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Field notes.

The Health Law Institute has co-sponsored two mental health conferences with the Alberta Mental Health Patient Advocate Office. The second such conference, titled "Giving Voice 2: Advocacy & Mental Health", took place on May 24 and enabled participants to interact with leaders in the area of mental health advocacy, government, and justice. This conference served as a forum for learning, discussion and education on recent advances in mental health and the law.

Recent history has witnessed many important moments in the development of mental health advocacy in Canada. In 2006, the Standing Senate Committee on Social Affairs, Science and Technology (chaired by The Honourable Michael J. L. Kirby) released the report titled "Out of the Shadows at Last: Transforming Mental Health, Mental Illness and Addiction Services in Canada" (the Report). Amongst many key recommendations and observations, section 16.1.3 of the Report affirmed the necessity of creating a Mental Health Commission of Canada (the Commission), and suggested that its creation "heralds new era in mental health in Canada". After receiving financial support from the Federal government, the Commission registered as a non-profit corporation in March 2007, and the Government of Canada named Former Senator Michael J. L. Kirby as the Commission's first Chair.

This rejuvenated effort to address mental health concerns has continued to expand. In addition to the Federal commitment to this issue, Provincial and Territorial governments across Canada are starting to act and make improved mental health care a priority. In this special edition of the Health Law Review, readers have the opportunity to experience the sort of informative and educational experience that participants in our last mental health conference enjoyed.

In "The Convention on the Rights of Persons with Disabilities: Beginning to Examine the Implications for Canadian Lawyers' Professional Responsibilities", Archibald Kaiser discusses how members of the legal community should self-reflect on the diverse measures contained in the Convention and consider how these obligations impact their practice. The author asserts that the complex legal system is one way in which the division between those with mental illness and those without is amplified, and suggests that by incorporating the principles from the Convention into professional regulation, the bar can assist in reducing this divide.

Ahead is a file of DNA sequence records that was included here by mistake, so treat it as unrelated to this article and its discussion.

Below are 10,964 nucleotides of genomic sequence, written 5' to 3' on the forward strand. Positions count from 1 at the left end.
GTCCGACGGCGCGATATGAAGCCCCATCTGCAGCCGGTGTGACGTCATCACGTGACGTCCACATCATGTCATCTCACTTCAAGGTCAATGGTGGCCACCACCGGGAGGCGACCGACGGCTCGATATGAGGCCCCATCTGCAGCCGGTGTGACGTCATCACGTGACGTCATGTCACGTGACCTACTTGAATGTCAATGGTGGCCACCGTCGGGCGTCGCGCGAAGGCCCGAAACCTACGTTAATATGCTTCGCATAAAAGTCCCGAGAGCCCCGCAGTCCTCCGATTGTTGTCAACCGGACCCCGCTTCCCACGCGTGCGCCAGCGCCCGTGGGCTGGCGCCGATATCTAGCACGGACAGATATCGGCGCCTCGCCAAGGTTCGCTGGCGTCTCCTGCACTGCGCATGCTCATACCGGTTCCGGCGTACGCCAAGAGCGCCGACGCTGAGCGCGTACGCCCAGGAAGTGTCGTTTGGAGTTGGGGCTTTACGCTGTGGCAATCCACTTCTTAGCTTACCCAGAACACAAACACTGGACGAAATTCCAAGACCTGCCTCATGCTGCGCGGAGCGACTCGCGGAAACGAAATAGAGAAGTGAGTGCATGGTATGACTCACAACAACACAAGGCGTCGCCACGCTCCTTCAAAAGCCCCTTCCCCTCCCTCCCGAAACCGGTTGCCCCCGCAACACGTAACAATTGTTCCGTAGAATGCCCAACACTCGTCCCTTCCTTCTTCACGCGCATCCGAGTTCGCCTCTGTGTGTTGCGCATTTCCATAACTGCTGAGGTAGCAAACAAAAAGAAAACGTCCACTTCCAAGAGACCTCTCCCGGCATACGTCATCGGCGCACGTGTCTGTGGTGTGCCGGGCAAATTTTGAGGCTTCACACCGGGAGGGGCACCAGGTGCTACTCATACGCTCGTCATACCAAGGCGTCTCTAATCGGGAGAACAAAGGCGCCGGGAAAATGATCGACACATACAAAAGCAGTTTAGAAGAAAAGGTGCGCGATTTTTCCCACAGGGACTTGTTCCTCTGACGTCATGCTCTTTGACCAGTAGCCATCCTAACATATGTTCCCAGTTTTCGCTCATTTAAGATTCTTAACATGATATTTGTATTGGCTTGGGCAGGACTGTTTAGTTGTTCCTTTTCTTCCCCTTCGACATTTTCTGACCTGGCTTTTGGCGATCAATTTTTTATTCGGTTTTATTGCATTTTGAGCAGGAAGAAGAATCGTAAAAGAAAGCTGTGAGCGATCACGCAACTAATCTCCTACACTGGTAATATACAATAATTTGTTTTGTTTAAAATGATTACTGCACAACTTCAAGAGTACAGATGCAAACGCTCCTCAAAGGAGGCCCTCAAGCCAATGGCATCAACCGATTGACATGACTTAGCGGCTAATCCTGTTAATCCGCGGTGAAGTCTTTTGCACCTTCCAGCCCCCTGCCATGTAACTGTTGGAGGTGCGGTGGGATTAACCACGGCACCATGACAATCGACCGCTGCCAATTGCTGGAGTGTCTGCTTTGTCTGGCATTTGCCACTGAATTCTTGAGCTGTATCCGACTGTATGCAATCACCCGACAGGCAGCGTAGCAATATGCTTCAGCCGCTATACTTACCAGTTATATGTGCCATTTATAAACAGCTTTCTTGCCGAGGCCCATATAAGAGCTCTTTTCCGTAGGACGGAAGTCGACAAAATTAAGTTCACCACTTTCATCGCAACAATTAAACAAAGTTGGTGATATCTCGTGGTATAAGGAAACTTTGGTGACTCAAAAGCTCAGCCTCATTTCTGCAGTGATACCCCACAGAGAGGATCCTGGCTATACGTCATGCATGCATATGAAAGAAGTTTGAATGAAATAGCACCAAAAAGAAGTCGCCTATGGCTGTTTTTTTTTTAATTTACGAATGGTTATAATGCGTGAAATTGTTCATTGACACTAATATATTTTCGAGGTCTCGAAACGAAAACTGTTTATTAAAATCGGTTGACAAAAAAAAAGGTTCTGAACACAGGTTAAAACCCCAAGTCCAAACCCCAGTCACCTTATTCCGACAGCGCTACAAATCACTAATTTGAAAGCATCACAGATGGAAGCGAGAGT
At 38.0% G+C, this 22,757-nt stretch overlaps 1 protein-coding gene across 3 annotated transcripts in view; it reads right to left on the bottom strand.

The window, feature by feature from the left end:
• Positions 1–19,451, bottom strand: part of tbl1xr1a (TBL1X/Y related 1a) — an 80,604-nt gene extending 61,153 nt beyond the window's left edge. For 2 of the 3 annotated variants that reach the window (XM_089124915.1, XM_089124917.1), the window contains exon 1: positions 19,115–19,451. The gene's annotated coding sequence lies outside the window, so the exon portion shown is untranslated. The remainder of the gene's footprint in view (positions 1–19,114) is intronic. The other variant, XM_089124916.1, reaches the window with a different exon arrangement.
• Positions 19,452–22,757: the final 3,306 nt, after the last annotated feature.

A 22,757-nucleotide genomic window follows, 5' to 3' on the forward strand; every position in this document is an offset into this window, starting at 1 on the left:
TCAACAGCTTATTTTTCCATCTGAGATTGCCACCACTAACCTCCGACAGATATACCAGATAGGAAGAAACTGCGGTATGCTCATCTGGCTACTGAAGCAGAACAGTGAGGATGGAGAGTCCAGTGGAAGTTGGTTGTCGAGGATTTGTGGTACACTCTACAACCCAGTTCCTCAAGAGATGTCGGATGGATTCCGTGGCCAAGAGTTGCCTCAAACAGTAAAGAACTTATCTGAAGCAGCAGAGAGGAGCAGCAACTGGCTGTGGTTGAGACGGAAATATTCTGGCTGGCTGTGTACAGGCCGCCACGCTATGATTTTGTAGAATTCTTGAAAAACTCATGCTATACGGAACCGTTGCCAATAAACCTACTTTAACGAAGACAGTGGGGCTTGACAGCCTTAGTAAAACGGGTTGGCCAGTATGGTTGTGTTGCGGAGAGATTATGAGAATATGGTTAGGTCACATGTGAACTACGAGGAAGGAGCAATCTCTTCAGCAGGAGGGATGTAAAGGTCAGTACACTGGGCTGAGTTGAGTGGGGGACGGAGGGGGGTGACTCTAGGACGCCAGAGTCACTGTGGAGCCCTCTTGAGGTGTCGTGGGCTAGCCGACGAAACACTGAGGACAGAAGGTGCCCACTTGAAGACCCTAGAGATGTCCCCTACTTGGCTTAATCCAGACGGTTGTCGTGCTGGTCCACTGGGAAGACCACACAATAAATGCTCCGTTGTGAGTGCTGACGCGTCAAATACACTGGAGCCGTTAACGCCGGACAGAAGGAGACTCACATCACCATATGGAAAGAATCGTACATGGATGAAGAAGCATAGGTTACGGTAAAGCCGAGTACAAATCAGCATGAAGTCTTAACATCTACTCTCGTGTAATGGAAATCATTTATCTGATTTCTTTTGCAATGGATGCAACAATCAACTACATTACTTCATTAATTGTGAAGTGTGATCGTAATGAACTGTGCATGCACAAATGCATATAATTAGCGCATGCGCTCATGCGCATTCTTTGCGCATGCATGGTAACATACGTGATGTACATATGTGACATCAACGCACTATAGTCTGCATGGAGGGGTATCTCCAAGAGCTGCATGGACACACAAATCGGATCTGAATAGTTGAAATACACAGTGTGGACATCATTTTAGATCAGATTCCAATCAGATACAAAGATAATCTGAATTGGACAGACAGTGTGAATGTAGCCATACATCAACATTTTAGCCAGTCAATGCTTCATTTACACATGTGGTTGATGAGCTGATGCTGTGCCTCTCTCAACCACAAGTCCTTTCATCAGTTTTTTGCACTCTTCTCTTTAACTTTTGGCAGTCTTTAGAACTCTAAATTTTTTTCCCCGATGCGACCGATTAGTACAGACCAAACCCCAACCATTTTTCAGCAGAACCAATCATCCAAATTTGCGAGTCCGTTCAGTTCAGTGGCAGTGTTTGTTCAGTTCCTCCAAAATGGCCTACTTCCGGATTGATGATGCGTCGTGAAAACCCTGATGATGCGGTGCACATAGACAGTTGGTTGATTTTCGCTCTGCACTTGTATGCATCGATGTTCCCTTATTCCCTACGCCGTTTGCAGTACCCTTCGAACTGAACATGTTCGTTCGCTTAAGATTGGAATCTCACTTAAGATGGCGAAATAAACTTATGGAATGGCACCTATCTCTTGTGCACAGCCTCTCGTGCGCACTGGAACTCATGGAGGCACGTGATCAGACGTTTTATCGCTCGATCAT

Ivan Zinger from the Office of the Correctional Investigator of Canada, in "Mental Health in Federal Corrections: Reflections and Future Directions", examines the prevalence of, and lack of treatment for, mental illness in Federal corrections facilities. This article explains how the provision of health services to inmates falls to Corrections Services Canada, and that the Office of the Correctional Investigator has been raising concerns about mental health services since 2004-2005. In the prescriptive portion of this article, the author contends it is possible to address these concerns with appropriate actions, and sees the Mental Health Commission of Canada as being instrumental in any successful reform.

The final two articles in this edition address the emergence of Community Treatment Orders (CTOs) in Alberta (a relatively new approach to managing individuals in the community that have mental illnesses, implemented as a result of legislative amendment to Alberta's Mental Health Act). In "Alberta's Community Treatment Orders: Canadian and International Comparisons", authors John Gray, Margaret Shone and Dr. Richard O'Reilly survey the use of CTOs in other jurisdictions (including other countries and other Canadian provinces) and compare these experiences to the use of CTOs in Alberta. Further, this article defends the use of CTOs and supports their continued use in Alberta. Finally, in "Alberta's Community Treatment Order Legislation and Implementation: The First 18 Months in Review", authors Fay Orr, Dr. Doug Watson, and Aggy King-Smith detail the early days of CTOs in Alberta, noting early successes and the obstacles that must be overcome to experience continued success, noting in conclusion that an official evaluation of Alberta's CTOs will not be available for at least another year.

Cameron Jefferies, BSc, LLB, LLM, SJD Candidate (Virginia)

Tracey Bailey, BA, LLB

Health Law Institute, Faculty of Law, University of Alberta
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Author:Jefferies, Cameron
Publication:Health Law Review
Date:Mar 22, 2012
Previous Article:When is a custodian not a custodian?
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